Photos & Words - Sean Reavis (Full gallery at bottom)
Everyone arriving at the park on the water's edge at Nosworthy Lake would agree, it was a hot Texas day! It didn't take long to figure out that jumping in would be our repeated relief. The water temperature was perfect! Spectators were everywhere - wading in waste deep, sitting under vendor tents, watching from their vehicles as the shoreline filled up to see the wake surfers & wakeboarder’s shred it up all weekend.
Friday started off with all Beginners, Amateurs, Long Board and Masters Divisions; and a great turn out. We could watch the riders with our eyeballs from shore fairly easily, since the Tige' RZX was only crossing 20 yards away, or we could sit down in front of viewing monitors to watch the Broadcast feed by Wake9. Even if you weren't paying attention visually to the action, Greg Lawrence was giving an entertaining second by second coverage of the performance, as he Emcee'd the event. The surfing gave way to the wakeboarders each afternoon, and they swapped out the 2016 Tige' for a 2016 Malibu.
Saturday took on the task of getting each Outlaw and Pro rider out behind the Tige'. The way it worked at this event seems favorable to high-performance runs and lines by the riders. Each rider had 4 Runs. Each Run was considered to be a pass behind the boat between the start buoy and end buoy. The final scores after 2 days (4 runs) would be the “best 2 out of the 4 runs” - and riders were permitted only 2 falls per run. This worked out well for those that might have had a bad pass, because they were able to just go bigger or try again on the next pass.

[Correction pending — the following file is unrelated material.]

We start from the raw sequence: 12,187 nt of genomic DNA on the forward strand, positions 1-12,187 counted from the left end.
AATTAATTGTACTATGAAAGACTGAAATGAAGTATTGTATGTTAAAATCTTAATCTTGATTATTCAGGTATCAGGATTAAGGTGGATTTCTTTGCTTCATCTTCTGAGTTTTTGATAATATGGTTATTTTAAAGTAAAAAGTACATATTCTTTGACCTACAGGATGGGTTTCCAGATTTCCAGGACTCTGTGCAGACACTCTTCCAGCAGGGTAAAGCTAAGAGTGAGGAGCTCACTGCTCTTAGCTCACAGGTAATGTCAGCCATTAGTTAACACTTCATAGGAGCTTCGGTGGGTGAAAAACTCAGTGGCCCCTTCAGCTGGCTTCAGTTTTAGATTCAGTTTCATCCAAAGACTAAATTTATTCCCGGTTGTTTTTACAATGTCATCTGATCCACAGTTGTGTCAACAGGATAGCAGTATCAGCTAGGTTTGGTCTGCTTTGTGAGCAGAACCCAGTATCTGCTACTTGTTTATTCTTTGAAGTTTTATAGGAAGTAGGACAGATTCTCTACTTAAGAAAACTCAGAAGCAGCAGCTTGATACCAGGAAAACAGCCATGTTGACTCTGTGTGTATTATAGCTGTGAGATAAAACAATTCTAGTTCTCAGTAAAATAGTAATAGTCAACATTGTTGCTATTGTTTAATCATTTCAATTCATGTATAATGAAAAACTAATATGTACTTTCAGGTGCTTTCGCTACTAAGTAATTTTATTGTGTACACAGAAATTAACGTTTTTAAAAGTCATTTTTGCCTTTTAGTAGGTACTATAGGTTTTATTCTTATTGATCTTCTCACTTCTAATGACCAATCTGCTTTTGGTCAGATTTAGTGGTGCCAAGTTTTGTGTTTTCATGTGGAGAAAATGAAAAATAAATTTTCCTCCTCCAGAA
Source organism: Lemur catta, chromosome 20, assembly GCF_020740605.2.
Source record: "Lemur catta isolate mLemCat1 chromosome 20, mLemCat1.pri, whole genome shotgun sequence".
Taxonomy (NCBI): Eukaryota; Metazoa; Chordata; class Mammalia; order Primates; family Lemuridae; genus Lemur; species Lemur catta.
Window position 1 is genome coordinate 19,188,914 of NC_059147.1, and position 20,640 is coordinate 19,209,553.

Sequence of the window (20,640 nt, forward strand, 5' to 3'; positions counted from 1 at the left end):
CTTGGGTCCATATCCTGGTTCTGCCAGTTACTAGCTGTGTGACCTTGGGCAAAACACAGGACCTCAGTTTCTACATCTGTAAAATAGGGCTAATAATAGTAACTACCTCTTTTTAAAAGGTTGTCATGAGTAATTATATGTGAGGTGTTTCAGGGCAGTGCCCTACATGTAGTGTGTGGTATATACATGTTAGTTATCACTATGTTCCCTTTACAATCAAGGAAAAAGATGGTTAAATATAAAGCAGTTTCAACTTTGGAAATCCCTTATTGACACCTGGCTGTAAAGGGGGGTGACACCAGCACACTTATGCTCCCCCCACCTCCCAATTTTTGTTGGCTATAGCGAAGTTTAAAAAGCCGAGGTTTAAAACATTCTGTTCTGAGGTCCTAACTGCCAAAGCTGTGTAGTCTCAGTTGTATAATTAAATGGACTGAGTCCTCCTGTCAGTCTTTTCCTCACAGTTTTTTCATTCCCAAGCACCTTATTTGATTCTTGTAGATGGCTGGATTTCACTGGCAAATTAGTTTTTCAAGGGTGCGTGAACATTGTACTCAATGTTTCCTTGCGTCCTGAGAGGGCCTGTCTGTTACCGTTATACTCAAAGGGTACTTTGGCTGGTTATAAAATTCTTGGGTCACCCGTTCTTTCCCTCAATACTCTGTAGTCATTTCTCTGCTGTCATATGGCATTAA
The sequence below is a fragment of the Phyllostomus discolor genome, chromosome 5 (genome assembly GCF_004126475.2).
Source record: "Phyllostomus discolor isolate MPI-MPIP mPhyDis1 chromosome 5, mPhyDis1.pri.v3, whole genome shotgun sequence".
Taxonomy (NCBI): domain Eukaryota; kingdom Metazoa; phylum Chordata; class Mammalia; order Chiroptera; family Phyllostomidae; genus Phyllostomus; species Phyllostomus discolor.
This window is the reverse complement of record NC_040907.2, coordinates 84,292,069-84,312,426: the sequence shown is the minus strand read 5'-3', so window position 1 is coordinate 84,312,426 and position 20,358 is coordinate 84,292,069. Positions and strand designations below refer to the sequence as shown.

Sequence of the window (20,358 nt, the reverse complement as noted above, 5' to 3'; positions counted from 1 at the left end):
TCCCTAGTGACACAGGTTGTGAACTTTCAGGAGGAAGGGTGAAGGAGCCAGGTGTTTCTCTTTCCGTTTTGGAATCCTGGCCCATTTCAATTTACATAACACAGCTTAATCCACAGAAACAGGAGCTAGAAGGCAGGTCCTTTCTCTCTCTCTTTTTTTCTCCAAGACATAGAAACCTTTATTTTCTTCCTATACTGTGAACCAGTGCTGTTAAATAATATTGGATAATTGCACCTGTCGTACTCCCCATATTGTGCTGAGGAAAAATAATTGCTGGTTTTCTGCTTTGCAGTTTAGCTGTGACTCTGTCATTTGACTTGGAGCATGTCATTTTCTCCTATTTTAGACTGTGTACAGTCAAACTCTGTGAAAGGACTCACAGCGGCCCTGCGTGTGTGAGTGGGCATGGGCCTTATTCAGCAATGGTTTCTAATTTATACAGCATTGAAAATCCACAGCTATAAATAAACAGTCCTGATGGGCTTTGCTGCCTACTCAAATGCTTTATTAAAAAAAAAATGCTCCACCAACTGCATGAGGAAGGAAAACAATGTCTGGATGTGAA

After two days of competitors and jumping in and out of the water by everyone watching, the results were tallied and winners announced. Great show by all involved, the judges had their work cut out for them. Special thanks to all for putting on a great event, and one of the longest running Wake Surfing events in the nation.
Next year hopefully we can enjoy deeper water, as it was my understanding that the boats were operating in less than 9 feet of water. Broadcast could be improved as well, so that the live feed wasn't so on and off, and perhaps the monitors could be in darker tents so that the sun didn't wash out our ability to see the screens. It was actually easier to see the riders from the shore than squint at the television screens discerning shadows from LED Pixels.
We would recommend this event to everyone involved, and also recommend bringing your own tent to sit along the shore. Next year will be bigger than this year, so make a plan to be in San Angelo and have a great time in the desert.